As ties continue to sour between Beijing and Washington, US businesses with operations in China are caught in a dilemma.
While some are weighing the possible risks of keeping their operations within the factory floor of the world, others are dealing with the logistical challenges stemming from a shift of base to avoid those risks.
“If we didn’t already have a plant in China, we sure wouldn’t start one now,” said Jason Andringa, whose company Vermeer opened a Chinese plant two decades ago.
Vermeer was part of the stampede of US businesses that built factories in China. As the company’s president and CEO, Andringa frequently visited what many considered the world’s premier fast-growing, future-oriented economy.
But the mood of Vermeer, a 4,000-employee maker of industrial and farm machinery, and many other global producers has turned sour on China as tensions continue to rise between the world’s two biggest economies.
Relentless China dependence
Surveys now show US business leaders are eager to cut back their China exposure and are shifting investment to other, friendlier shores.
This is a radical shift from the days when offshoring production to China was rewarded by Wall Street and investor calls often highlighted multi-million-dollar expansions in the world’s second-largest economy.
“We have businesses doing full exits from China,” said Matt Dollard, a senior analyst at RSM US, a consulting firm that focuses on mid-market companies.
Dollard is working with a group of auto suppliers who plan to be entirely out of China within three years, he said.
But companies that are pushing to build new factories or find existing suppliers in other countries face a common problem – they often end up still relying heavily on Chinese factories for parts and raw materials.
Jim Estill, CEO of Canadian firm Danby Appliances, said his company got 85% of its goods from Chinese factories five years ago. Danby sells over half of its products in the US.
Estill has been steadily moving to suppliers in places like Turkey, and within Canada, with hopes to have his Chinese supply base down to 50% in the next year.
“My concerns are primarily political,” he said. “We could wake up tomorrow and find out China invades Taiwan.” That would shatter his business.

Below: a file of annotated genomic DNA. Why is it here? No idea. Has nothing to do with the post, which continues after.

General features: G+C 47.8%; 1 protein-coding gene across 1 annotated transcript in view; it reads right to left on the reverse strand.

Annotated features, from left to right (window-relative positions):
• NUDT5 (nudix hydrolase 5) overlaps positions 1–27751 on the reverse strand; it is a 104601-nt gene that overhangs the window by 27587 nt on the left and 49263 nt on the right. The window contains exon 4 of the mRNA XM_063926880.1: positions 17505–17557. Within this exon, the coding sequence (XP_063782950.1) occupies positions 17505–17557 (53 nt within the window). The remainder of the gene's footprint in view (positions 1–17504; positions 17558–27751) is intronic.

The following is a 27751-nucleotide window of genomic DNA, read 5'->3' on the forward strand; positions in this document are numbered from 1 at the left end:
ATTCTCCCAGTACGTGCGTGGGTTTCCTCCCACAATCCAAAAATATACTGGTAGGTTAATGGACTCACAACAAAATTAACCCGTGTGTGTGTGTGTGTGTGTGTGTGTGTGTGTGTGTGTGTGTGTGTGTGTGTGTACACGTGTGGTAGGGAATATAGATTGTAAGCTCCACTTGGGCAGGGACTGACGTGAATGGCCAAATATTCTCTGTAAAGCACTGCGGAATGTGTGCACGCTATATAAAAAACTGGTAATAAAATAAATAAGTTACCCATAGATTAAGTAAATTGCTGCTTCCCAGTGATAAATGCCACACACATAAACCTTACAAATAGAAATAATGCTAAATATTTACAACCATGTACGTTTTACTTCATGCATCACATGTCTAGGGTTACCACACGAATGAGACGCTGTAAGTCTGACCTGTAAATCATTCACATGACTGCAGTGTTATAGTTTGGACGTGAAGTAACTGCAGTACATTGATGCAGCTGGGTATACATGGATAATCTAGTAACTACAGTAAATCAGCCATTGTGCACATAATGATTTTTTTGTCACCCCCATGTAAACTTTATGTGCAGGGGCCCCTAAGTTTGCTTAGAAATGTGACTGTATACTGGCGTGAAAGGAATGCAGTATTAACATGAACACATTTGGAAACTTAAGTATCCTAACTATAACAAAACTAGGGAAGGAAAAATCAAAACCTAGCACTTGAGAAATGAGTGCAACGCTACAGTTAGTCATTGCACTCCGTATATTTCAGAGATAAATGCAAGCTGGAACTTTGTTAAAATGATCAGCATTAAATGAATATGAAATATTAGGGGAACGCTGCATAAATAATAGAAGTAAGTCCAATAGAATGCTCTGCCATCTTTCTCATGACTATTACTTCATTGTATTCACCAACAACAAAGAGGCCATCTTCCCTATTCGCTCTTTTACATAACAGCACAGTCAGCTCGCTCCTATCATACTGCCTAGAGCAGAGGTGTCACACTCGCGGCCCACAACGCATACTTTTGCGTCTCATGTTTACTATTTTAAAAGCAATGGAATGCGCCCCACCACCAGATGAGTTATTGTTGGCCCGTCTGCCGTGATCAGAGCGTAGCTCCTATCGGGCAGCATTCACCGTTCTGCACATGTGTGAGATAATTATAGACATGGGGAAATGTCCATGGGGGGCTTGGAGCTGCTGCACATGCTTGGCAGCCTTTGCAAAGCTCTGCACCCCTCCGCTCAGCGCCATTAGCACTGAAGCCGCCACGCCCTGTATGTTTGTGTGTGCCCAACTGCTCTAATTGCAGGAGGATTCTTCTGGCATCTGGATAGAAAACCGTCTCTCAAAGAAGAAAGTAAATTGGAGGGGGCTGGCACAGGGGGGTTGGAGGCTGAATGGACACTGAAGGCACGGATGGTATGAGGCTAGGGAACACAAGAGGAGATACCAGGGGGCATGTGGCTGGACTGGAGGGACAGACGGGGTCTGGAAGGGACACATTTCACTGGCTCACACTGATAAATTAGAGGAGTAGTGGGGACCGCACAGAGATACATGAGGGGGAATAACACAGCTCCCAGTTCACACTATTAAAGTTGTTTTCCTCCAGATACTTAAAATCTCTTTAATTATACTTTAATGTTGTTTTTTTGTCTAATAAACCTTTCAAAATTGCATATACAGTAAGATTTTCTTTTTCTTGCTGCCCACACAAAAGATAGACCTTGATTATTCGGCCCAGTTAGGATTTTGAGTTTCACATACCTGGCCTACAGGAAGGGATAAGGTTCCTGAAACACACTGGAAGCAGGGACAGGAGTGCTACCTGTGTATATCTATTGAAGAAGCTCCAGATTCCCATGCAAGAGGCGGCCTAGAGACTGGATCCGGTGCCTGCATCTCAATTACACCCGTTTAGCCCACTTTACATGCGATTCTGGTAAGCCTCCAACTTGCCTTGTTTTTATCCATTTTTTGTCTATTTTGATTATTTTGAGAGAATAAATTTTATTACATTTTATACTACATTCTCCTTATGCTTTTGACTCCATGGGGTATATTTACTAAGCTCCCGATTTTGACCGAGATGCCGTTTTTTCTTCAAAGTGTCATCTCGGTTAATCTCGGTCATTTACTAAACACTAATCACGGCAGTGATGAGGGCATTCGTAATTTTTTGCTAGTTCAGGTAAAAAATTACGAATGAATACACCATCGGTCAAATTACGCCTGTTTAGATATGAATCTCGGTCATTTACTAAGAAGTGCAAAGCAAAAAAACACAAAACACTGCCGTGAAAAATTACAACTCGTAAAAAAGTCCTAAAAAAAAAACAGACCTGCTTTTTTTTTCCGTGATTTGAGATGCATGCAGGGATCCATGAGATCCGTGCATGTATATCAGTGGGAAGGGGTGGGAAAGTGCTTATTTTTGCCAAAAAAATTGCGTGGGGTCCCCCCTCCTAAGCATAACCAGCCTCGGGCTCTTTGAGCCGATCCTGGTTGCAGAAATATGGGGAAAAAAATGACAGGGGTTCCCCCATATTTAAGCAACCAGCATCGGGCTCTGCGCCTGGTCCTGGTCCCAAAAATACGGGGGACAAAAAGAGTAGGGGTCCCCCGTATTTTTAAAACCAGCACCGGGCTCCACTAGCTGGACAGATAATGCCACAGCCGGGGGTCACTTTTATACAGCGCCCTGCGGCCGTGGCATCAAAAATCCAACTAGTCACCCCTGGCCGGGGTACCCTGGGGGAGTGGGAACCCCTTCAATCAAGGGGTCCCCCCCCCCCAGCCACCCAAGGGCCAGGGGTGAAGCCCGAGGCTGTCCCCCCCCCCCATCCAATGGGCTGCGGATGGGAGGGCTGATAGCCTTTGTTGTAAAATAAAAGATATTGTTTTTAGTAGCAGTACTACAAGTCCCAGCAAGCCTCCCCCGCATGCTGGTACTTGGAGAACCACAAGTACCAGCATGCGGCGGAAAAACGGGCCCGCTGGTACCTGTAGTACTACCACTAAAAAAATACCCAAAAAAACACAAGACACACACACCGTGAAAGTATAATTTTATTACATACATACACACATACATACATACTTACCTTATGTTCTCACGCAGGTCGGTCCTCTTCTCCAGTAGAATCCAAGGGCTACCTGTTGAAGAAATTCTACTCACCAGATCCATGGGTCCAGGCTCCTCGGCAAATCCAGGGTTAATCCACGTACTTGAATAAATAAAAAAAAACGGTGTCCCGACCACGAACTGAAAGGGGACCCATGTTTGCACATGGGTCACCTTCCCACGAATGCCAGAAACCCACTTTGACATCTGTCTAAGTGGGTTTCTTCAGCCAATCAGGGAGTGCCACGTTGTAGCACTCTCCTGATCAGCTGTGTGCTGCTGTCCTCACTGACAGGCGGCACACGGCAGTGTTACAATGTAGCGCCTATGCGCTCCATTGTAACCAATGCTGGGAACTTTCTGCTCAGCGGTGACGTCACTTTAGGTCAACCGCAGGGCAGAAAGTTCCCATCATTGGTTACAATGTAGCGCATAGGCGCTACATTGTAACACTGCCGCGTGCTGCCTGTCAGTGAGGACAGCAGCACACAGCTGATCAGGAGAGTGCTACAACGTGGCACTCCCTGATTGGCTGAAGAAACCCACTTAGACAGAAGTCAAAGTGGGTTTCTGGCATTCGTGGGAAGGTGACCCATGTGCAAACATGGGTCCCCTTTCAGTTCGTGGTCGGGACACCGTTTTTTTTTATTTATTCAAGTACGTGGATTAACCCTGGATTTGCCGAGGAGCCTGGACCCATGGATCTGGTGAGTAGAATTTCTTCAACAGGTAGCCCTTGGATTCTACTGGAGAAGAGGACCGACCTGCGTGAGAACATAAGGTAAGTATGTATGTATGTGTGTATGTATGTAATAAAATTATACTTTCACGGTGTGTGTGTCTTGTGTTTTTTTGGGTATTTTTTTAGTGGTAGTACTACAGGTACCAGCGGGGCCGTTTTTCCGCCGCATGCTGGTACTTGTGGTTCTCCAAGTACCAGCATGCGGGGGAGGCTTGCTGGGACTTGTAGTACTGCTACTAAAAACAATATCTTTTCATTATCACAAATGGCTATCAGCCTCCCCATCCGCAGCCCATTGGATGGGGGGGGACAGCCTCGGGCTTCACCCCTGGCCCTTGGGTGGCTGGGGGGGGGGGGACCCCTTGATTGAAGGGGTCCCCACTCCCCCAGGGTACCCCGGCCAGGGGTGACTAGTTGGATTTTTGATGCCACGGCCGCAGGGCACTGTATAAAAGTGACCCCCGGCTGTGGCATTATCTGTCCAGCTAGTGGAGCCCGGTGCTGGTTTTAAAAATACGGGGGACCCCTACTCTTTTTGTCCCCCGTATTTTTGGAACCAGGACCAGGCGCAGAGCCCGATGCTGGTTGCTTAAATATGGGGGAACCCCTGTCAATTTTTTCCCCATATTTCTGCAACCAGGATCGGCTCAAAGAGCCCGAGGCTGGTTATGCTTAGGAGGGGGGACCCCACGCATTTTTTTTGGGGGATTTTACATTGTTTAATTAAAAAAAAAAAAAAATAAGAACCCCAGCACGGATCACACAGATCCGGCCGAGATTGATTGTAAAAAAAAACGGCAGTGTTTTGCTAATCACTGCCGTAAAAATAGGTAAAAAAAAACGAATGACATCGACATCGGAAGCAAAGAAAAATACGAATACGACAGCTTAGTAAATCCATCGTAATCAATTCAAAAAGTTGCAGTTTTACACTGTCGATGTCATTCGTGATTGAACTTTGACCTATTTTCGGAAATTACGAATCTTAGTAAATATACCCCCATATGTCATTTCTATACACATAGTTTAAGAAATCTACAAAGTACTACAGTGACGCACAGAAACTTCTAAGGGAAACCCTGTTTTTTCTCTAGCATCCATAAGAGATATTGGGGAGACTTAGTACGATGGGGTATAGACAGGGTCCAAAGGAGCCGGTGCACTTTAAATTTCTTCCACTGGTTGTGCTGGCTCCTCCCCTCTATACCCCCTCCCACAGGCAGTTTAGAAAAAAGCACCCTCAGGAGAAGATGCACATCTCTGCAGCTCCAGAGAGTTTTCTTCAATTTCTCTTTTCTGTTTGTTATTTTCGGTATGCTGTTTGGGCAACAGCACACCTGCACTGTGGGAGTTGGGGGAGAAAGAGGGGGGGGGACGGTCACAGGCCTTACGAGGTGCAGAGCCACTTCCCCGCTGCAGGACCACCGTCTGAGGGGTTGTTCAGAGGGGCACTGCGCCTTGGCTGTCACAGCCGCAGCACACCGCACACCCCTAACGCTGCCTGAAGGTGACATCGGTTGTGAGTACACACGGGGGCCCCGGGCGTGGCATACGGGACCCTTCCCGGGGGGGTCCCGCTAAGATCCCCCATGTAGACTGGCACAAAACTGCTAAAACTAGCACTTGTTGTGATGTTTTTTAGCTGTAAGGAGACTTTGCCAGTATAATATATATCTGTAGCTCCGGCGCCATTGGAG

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‘China plus one’
The mood swing against China is visible in the numbers. An annual survey by the US-China Business Council, conducted in June and July, showed more than a third of respondents have cut or paused their investments in China over the past year.
That was a record high, and far above the 22% who said that in last year’s survey. Most of the respondents to the survey are large US-based multinationals.
The group said geopolitics is the “single largest issue weighing down business sentiment over the long term.” However only a few of the firms indicated they plan to fully exit China.
Faced with these pressures, many companies are pursuing a so-called China-plus-one strategy. Rather than expand in China, these companies are directing new investments to other low-cost countries such as Vietnam and India.
Not all looking for an exit
The move away from China began on a small scale during the Trump administration’s trade war, as producers shifted supply chains to sidestep the cost of tariffs.
And the exodus has intensified under the Biden administration, morphing from a trade battle into a geopolitical struggle. US businesses also remain concerned over Beijing’s fines and raids on foreign firms, making the country “uninvestible”.
Souring trade ties would likely be a key topic if US President Joe Biden and Chinese President Xi Jinping meet next month during the Asia Pacific Economic Cooperation (APEC) forum in San Francisco. The White House is working to arrange a meeting, though the plans remain unsettled.
Even so, some companies are doubling down on China. Ryan Gunnigle, CEO of Atlanta-based toy maker Kids2, said he is continuing to invest in his China factories, adding both automation and new capacity.
In an email, Gunnigle said he is doing a few projects in Vietnam, “but nothing of significance” because China continues to have the combination of a strong infrastructure, high quality producers, and low costs necessary in the toy business.
As for Veneer, Andringa said he has no plan to leave and is pleased with his China operations. But he does not intend to expand there given US-China tensions that seem more likely than not to escalate.
He worries it could be increasingly difficult to find employees and receive fair treatment in a country that is mutually antagonistic with the US.
- Reuters, with additional editing by Vishakha Saxena